South Africa's first solar plant goes online
14 November 2013
Electricity from the Kalkbult solar photovolataic (PV) power station flowed into the national grid on Tuesday, making it South Africa's first solar plant to come online - three months ahead of schedule.
The 75 megawatt (MW) plant near Petrusville in the sun-drenched Northern Cape will generate 135-million kilowatt hours a year, equivalent to the annual electricity
consumption of 33 000 households.
The Kalkbult plant will avoid annual greenhouse gas emissions of 115 000 tons
that would have been emitted by a fossil-fuelled plant, such as a coal-fired power station, in producing the equivalent power.
The plant is one of the 47 solar-, wind- and mini-hydro projects awarded 20-year contracts to generate electricity under the Department of Energy's renewable energy programme for independent power producers.
Total investment in the programme is estimated at R74-billion, with the government's recent acceptance of 17 new bids
pushing this closer to the R100-billion mark.
The Kalkbult solar plant was built by the Norwegian-based company Scatec Solar with local partners. It was commissioned in 10 months, with construction beginning in late November 2012.
"Our teams worked literally day and night to make this happen," Raymond Carlsen,
chief executive of Scatec Solar, said in a statement on Tuesday. "Suppliers made a huge effort to deliver their services and equipment, and local people who worked on the project were quick to learn despite the fact that many did not have previous experience in this kind of work."
Introduced by the Department of Energy three years ago, the renewable energy programme for independent power producers supports South Africa's international commitments to combat climate change by reducing its near total dependence on coal-based electricity and its high greenhouse gas emissions.
The project also gives momentum to the Green Economy Accord, signed three
ago by the government, business and labour with the goal of creating 300 000 new jobs based on renewable energy generation, energy efficiency, biofuel production, manufacturing of equipment to support "green" projects, and natural resource conservation and rehabilitation.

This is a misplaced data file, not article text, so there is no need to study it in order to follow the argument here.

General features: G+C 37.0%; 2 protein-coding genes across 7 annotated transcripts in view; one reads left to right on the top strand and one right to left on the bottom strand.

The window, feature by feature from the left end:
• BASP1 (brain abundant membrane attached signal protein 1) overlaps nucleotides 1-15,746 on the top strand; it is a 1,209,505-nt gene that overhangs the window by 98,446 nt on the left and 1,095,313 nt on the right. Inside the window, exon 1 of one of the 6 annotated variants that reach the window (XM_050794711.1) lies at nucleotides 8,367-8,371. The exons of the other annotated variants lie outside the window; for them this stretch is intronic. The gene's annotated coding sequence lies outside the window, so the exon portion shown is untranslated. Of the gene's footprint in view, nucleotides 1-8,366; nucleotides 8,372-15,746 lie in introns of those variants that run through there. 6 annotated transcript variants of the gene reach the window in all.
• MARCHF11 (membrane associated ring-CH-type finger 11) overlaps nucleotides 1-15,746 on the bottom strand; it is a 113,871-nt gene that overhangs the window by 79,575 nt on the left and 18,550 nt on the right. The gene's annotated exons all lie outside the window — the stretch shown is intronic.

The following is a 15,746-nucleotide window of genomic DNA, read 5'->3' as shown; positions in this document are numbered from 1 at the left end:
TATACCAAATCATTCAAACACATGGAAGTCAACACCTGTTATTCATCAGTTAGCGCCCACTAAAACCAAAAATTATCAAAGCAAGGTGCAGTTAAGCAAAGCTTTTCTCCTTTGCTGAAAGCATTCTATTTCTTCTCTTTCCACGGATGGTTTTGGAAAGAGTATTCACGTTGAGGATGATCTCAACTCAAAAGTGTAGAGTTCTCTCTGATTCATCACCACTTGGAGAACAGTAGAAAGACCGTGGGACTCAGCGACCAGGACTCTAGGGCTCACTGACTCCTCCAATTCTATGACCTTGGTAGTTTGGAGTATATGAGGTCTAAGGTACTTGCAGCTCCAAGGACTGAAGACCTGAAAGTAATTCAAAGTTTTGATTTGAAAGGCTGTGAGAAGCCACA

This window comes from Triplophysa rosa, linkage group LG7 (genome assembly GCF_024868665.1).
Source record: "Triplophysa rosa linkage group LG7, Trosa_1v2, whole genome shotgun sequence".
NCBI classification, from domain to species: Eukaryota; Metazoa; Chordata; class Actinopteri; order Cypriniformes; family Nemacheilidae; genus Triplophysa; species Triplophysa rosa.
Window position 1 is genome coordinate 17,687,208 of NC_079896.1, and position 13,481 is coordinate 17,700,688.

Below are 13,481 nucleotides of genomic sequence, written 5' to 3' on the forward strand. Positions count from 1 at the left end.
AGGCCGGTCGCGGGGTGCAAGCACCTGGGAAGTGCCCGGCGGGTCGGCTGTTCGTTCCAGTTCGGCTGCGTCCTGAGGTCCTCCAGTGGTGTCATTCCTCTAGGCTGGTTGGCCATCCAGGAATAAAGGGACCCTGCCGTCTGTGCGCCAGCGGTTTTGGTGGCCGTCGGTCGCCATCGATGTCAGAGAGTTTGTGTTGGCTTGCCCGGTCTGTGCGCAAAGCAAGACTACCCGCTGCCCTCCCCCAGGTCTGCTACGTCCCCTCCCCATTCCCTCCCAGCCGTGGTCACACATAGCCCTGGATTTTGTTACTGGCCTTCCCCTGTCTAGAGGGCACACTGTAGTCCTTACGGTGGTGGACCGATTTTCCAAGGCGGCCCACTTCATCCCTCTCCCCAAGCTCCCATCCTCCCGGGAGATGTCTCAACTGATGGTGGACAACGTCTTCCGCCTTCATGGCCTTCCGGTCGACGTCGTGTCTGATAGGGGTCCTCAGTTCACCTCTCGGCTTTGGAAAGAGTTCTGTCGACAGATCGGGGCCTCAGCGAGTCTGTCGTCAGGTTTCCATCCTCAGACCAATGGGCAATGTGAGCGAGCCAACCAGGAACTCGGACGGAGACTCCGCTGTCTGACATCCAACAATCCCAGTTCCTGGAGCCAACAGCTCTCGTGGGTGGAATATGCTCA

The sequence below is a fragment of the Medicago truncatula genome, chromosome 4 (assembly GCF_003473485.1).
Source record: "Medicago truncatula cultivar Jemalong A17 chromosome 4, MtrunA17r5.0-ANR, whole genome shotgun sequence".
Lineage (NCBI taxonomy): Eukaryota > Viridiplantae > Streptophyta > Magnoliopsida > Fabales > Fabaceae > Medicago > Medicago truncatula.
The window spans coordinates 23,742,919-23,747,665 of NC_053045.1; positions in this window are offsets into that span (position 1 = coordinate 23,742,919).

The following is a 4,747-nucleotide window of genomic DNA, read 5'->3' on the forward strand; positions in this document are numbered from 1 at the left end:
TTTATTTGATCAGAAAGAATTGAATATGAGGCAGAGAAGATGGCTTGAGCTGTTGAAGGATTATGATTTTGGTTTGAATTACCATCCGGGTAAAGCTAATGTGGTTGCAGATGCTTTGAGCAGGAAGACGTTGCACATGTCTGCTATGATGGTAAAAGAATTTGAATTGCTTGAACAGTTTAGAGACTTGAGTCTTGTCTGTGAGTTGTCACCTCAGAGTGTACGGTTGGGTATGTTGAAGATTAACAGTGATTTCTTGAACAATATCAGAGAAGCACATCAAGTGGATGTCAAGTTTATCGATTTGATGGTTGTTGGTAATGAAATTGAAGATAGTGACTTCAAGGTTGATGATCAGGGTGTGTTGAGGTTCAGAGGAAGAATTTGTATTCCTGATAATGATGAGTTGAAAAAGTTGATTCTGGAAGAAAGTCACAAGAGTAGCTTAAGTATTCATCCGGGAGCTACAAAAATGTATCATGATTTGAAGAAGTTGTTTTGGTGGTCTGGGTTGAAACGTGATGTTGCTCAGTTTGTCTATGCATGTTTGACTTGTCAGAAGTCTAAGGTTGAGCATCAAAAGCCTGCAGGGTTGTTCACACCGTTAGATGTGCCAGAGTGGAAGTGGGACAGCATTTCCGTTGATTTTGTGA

The Kalkbult plant covers 105 hectares of a working sheep farm and includes
312 000 solar panels mounted on 156 kilometres of substructure linked to inverters, transformers and a high voltage sub-station.
During peak construction periods, more than 600 employees - the majority from the
local community - worked at the Kalkbult construction site. About 16% of employees were women, who participated at all levels, from management and administration to construction activities.
As required by the government from all independent power producers, part of the
revenue from the Kalkbult facility and a portion of dividends has been earmarked to
support social and economic development
initiatives in communities within a 50-kilometre radius of the plant.
"The fact that renewable energy can work in harmony with the environment and
without disrupting surrounding activities is often overlooked," said Carlsen. "After 20
years, we can upgrade the project with the latest technology and continue operations for many years, or we can dismantle it and leave the environment in its original natural state."
Two other projects being developed by Scatec Solar and its South African partners will improve on the Kalkbult plant's electricity generation performance, which is based on solar panels mounted at a fixed angle to the sun. A 40MW plant near Hannover, also in the Northern Cape, and a 75MW plant near Burgersdorp in the Eastern Cape, will have panels mounted on single axes, enabling them to track the sun and optimise electricity generation.
Carlsen said the new plants, scheduled for commissioning during 2014, would be able to generate about 20% more
electricity than fixed-panel plants.
Of the 47 renewable energy facilities contracted during the first two phases of South Africa's renewable energy programme, 27 are solar PV plants that will have combined installed capacity of 17 048MW, with Scatec Solar providing 190MW.
Solar and SAinfo reporter